Output Launches New Company, New REV Collection For Kontakt

Output, a Los Angeles-based music software company is opening its doors Nov 12, 2013 and launching REV — calling it the world’s first collection of instruments, loops, rises, pads, pulses, swells and more — all in REVERSE.

Released in partnership with Native Instruments, REV is built within the Kontakt engine and is installable through the NI Service Center.

Over two years in the making, REV offers users the ability to play instruments in real time in reverse. The product includes over one thousand presets, spread over four engines. All sounds lock to tempo and work with all major DAWs. The engines boast a wide array of filters, stutters and FX that can enable the user to tweak the sound both in the studio and in performance.

Here’s a pair of video walkthroughs for REV:

Pricing and Availability

Output_REVThe REV collection is available today from Output and costs $199 US.

For additional information, a overview/tutorial video is also available at this link that explains how the developers conceived and created the collection.

7 thoughts on “Output Launches New Company, New REV Collection For Kontakt

  1. Is it April 1st already? Its probably not a good sign when the first thing you do upon hearing of a new product is to roll your eyes. Sorry, but its just too goofy, whether its real or a troll.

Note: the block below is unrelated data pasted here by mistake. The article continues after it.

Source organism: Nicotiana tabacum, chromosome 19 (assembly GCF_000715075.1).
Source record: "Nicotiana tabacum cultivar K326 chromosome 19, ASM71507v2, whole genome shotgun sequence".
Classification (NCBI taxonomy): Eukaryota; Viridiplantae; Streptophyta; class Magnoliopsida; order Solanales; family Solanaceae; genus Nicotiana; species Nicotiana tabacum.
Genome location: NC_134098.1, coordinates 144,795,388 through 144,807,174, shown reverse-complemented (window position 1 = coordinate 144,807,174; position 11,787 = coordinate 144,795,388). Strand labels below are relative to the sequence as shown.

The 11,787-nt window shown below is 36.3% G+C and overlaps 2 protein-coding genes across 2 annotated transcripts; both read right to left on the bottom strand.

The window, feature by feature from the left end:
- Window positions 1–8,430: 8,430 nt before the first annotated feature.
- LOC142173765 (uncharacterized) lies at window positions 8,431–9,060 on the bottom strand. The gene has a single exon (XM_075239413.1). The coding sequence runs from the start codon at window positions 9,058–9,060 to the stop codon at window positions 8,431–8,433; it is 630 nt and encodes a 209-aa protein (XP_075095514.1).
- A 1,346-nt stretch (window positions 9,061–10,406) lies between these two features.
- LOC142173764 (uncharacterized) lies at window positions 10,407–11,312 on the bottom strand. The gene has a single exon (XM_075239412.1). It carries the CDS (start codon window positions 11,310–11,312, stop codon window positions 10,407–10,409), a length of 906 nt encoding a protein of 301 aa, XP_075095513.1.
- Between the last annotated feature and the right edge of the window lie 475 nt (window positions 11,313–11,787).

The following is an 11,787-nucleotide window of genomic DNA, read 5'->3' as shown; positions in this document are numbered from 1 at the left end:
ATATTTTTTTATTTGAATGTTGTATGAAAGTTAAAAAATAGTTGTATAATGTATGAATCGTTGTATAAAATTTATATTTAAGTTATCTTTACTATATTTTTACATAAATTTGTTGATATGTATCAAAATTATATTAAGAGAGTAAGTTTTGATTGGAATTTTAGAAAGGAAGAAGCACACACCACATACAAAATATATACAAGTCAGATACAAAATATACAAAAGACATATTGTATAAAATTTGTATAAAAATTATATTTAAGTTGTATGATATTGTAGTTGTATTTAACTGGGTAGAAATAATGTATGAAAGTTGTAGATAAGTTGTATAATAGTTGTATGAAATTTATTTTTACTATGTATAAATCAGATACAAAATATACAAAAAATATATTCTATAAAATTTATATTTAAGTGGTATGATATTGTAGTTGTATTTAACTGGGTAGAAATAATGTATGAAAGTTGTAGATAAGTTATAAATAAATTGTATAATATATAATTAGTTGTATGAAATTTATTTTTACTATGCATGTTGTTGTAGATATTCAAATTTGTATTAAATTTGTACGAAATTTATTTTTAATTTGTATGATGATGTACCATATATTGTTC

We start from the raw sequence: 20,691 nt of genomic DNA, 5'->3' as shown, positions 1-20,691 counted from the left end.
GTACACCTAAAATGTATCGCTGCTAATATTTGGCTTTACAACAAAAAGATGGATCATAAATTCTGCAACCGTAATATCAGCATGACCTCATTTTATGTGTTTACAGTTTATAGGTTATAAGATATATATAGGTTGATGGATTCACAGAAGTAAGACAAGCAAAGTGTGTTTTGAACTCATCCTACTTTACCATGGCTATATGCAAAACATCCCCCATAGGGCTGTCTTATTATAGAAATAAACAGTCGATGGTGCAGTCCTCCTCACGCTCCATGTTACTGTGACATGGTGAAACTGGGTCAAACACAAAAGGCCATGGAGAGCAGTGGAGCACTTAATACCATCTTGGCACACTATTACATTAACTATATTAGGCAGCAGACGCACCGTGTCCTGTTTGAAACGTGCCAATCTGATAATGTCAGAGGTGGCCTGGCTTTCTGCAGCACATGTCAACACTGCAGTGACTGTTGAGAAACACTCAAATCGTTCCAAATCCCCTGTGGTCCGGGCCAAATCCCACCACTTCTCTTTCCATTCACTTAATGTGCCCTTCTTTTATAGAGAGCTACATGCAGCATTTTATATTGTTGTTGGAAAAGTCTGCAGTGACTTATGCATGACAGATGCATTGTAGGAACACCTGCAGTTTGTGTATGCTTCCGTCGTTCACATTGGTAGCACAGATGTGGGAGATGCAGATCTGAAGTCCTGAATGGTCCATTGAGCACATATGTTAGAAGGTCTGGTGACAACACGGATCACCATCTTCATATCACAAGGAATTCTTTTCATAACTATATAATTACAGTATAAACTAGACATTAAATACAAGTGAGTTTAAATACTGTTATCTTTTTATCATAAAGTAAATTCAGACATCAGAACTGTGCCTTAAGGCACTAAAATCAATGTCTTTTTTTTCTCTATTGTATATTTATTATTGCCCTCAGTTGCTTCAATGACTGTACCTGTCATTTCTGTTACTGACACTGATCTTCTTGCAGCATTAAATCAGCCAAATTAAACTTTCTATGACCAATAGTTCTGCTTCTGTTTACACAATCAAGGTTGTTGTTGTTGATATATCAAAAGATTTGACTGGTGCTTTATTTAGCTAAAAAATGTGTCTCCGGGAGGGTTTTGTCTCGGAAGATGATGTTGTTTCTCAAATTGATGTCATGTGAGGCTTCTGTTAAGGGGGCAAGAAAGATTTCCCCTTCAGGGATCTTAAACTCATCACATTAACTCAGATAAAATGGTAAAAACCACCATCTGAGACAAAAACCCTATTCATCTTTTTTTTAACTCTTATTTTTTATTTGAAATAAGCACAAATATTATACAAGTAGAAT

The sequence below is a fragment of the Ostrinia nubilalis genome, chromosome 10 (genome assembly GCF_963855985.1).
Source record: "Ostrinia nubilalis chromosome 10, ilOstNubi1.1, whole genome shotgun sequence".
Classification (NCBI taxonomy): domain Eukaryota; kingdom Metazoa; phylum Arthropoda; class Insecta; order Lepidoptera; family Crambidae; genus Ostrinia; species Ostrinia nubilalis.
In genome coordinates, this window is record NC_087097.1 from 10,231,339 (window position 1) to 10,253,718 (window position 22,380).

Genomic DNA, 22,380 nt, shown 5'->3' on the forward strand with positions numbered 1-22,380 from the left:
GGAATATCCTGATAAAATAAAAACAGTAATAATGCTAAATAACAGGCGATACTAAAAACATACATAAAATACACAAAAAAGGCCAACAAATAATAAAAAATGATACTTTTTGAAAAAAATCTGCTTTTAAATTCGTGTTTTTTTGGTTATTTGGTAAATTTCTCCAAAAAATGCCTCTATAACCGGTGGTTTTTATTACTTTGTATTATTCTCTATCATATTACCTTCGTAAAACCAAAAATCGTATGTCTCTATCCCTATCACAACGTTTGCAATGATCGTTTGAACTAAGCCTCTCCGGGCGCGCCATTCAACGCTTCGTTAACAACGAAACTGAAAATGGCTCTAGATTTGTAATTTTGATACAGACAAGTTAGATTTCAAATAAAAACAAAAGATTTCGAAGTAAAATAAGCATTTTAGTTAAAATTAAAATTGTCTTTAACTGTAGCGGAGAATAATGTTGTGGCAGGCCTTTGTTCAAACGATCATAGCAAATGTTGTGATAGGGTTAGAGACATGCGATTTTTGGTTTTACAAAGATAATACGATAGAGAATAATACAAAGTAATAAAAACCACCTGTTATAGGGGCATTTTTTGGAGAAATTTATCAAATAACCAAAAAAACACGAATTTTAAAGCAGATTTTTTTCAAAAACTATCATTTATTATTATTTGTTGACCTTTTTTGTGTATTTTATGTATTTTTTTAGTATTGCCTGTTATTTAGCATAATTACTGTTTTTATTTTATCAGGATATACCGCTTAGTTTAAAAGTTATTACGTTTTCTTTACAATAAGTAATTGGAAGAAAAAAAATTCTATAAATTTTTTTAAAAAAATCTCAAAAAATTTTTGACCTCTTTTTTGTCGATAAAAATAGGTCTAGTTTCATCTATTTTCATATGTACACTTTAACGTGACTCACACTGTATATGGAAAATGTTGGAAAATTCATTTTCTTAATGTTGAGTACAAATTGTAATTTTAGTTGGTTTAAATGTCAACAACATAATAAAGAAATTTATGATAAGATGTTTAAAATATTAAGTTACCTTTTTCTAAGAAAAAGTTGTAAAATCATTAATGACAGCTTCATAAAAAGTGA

1. Because any sampler worth its salt will play a sample in reverse and a decent reverb will do likewise for many purposes. An entire set reversed *for* you seems pretentious. For $199, you can do a rig a lot more good than spending it on just one audio trick.

  2. Loved the sounds, until the obligatory drop came.
    Or, well, I still enjoyed the sounds, just not how they were played together.

    199$ seems a little pricey (not really, but I’m a huge fan of Soniccouture, who tends to be cheaper), but I’m seriously considering this later on after next payday or the one after that. I like reversed sounds, and while I don’t want to use them for everything all the time, it sounds like this collection may offer some great pad-like sounds that doesn’t feel “Oh it’s reversed”-gimmicky, at least not in a bad way.

    To each their own, of course, but that’s my two cents. Or something like that.

  3. I don’t get your comments TheVille..

    Anyone who’s a serious composer or sound designer understands to get proper reverse instruments that are musical and sit in a track like a real, complex and changing instrument that is *musical* takes a lot of time. Sure some samplers can reverse samples but have you ever tried it? I have, it’s not that musical and certainly not that inventive.
    Part of sound design and composition is your production sounds, and creating that mystique of “how did they get that sound” which of course creates your feel. What these guys have done is groundbreaking – comments such as “Because any sampler worth its salt will play a sample in reverse and a decent reverb will do likewise for many purposes.” don’t make you look that well informed…

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